X-inactivation is the means by which males and females are rendered more similar in terms of gene expression; however, it also provides an opportunity for sex differences to arise, resulting from expression differentials of genes that escape inactivation. As previously mentioned, estimates of the number of these have increased such that it is now thought that up to one in five genes on the inactive X are expressed. X-linked genes that escape inactivation can be subdivided into two groups: those that have Y homologues and those that do not (Craig et al 2004).
III. CURRENT STATUS
Homosexuality is a common occurrence in humans and other species, yet its genetic and evolutionary basis is poorly understood. Gavrilets and Rice (2006) had formulated and studied a series of simple mathematical models for the purpose of predicting empirical patterns that can be used to determine the form of selection that leads to polymorphism of genes that influence homosexuality. Specifically, they had developed a theory to make contrasting predictions about the genetic characteristics of genes that influence homosexuality including: (i) chromosomal location, (ii) dominance among segregating alleles and (iii) effect sizes that distinguish between the two major models for their polymorphism: the overdominance and sexual antagonism models. Their study had concluded that the measurement of the genetic characteristics of quantitative trait loci (QTLs) found in genomic screens for genes influencing homosexuality can be highly informative in resolving the form of natural selection maintaining their polymorphism.
Additional research by Blanchard (2004) sought to analyze the relation between older brothers and homosexuality in men. Meta-analysis of aggregate data from 14 samples representing 10,143 male subjects had showed that homosexuality in human males is predicted by higher numbers of older brothers, but not by higher numbers of older sisters, younger brothers, or younger sisters. The relation between number of older brothers and sexual orientation holds only for males. This phenomenon has therefore been called the fraternal birth order effect.
Research on birth order, birth weight, and sexual orientation suggested that the developmental pathway to homosexuality initiated by older brothers operates during prenatal life. Calculations assuming a causal relation between older brothers and sexual orientation have estimated the proportion of homosexual men who owe their sexual orientation to fraternal birth order at 15% in one study and 29% in another. The maternal immune hypothesis proposes that the fraternal birth order effect reflects the progressive immunization of some mothers to male-specific antigens by each succeeding male fetus and the increasing effects of such immunization on sexual differentiation of the brain in each succeeding male fetus. There was found to be at least three possible mechanisms by which the mother’s immune response could influence the fetus: (1) the transfer of anti-male antibodies across the placenta from the maternal into the fetal compartment; (2) the transfer of maternal cytokines across the placenta; and (3) maternal immune reactions affecting the placenta itself. This hypothesis was found to be consistent with recent studies showing that the quantity of fetal cells that enter the maternal circulation is greater than previously thought, and that the number of male-specific proteins encoded by Y-chromosome genes is greater than previously thought.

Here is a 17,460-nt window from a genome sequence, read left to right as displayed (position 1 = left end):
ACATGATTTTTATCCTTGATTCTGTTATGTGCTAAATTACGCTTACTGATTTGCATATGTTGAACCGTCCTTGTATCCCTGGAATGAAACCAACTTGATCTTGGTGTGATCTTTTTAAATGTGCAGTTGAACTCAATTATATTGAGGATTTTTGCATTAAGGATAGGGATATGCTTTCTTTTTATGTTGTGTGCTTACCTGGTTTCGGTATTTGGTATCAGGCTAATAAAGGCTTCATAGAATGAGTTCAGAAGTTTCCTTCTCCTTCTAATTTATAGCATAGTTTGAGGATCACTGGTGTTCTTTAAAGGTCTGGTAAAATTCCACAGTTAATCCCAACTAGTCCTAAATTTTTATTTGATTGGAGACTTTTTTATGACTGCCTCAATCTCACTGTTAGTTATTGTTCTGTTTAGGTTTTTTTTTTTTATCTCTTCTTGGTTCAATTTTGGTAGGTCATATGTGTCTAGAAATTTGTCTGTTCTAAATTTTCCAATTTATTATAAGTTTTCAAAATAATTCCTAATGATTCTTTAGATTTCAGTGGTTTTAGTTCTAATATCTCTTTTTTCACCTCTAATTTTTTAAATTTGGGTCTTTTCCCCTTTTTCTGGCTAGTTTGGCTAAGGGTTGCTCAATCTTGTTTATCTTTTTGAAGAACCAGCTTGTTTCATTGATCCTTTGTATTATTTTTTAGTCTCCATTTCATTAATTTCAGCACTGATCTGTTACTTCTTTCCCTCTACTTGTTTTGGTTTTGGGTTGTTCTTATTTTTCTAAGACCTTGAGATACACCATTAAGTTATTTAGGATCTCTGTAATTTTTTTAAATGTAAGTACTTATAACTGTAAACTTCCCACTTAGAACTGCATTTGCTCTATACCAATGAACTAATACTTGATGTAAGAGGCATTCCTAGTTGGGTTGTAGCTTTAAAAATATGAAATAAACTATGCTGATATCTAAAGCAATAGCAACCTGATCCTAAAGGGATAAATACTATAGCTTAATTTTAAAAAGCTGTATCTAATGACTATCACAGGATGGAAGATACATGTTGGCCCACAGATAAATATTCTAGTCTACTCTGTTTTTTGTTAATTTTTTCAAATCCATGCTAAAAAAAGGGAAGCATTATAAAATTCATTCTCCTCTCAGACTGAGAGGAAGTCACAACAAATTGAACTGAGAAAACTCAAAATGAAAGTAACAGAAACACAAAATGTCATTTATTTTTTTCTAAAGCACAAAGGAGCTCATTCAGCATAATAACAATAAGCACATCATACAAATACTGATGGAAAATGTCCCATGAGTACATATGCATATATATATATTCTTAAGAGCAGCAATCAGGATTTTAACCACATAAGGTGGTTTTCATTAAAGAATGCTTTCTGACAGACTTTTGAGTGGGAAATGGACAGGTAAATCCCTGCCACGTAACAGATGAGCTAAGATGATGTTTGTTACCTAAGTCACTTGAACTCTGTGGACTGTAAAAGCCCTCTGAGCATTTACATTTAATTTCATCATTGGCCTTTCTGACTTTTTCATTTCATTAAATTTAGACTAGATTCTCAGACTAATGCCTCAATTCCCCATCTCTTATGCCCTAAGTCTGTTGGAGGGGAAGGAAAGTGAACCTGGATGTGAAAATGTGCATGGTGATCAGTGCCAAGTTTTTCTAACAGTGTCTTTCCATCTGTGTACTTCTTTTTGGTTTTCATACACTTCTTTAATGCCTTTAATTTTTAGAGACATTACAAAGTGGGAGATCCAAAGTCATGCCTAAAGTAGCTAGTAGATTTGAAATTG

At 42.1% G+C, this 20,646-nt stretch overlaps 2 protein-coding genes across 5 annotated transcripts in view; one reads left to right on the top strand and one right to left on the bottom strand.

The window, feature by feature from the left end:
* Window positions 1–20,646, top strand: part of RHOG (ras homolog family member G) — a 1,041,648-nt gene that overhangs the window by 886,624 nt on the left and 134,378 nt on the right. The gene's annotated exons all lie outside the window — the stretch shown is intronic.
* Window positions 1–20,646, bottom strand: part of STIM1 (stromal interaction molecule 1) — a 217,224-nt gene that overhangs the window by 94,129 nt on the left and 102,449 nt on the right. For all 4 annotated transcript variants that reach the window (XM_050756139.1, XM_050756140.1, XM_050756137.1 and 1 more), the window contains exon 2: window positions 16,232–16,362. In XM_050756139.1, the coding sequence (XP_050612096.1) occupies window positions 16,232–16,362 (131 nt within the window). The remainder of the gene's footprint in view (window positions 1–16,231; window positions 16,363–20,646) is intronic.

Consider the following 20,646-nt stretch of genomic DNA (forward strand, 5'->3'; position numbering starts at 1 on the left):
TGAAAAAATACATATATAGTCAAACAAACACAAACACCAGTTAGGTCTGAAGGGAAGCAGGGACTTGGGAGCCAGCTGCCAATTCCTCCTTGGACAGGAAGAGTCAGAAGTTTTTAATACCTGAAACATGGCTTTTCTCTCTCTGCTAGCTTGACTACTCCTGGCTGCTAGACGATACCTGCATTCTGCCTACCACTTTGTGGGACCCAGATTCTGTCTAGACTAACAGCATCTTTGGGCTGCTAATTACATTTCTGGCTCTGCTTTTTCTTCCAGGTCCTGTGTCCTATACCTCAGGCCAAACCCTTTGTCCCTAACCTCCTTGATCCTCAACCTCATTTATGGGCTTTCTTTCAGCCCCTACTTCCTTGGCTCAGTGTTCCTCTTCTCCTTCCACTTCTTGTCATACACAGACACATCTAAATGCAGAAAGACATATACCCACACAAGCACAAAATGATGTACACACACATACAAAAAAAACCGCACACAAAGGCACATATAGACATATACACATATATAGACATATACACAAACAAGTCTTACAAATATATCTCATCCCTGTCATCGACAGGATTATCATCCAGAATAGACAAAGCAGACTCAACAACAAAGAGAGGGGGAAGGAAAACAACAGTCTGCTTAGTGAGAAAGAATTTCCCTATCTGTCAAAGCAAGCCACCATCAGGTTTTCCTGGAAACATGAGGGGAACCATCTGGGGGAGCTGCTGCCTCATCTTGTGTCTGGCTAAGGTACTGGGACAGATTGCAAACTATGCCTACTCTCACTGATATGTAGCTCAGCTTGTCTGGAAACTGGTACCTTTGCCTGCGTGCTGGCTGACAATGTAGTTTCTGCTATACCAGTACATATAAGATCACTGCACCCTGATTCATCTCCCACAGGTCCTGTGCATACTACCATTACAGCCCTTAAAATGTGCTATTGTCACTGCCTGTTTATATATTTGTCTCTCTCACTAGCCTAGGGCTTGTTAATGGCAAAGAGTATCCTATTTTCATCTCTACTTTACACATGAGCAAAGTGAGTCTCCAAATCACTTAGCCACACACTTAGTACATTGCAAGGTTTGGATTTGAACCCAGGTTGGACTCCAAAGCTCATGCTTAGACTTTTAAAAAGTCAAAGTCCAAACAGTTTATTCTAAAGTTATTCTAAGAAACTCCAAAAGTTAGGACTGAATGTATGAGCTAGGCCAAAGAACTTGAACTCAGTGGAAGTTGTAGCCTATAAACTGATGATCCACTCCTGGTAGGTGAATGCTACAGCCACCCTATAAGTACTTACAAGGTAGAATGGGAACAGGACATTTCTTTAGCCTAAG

IV. SUMMARY ; CONCLUSION
The differentiation in development of a fetus greatly relies on the presence and/or absence of certain genes in its environment. One of these genes is the SRY gene. The SRY gene is contained in the Y chromosome, which induces the undifferentiated gonads to form as testes rather than ovaries. The testes then secrete hormones to masculinize the rest of the body, while suppressing the development of the female reproductive tract at the same time. The absence of this SRY gene, on the other hand, results in the gonads’ development as an ovary and the body forms a feminine configuration.
Despite these seemingly straight-forward reactions that are due to the presence and/or absence of the gene, polymorphism (homosexuality) still occurs. Continuous years of research still have to be done in order to understand the underlying genetic variations that occur in the DNA level.
Arnold AP. 2004. Sex Chromosomes and Brain Gender. Nature Reviews: Neuroscience. 5: 1-8.
Blanchard R. 2004. Quantitative and theoretical analyses of the relation between older brothers and homosexuality in men. Journal of Theoretical Biology. 230(2):173-187.
Craig IW, E Harper and CS Loat. 2004. The Genetic Basis for Sex Differences in Human Behaviour: Role of the Sex Chromosomes. Annals of Human Genetics 68, 269-284.
Gavrilets S, WR Rice. 2006. Genetic models of homosexuality: generating testable predictions. Proceedings of the Royal Society of Biological Sciences 273(1605):3031-3038.
Morris JA, CL Jordan and SM Breedlove. 2004. Sexual differentiation of the vertebrate nervous system. Nature Reviews: Neuroscience 7(10): 1034-1040.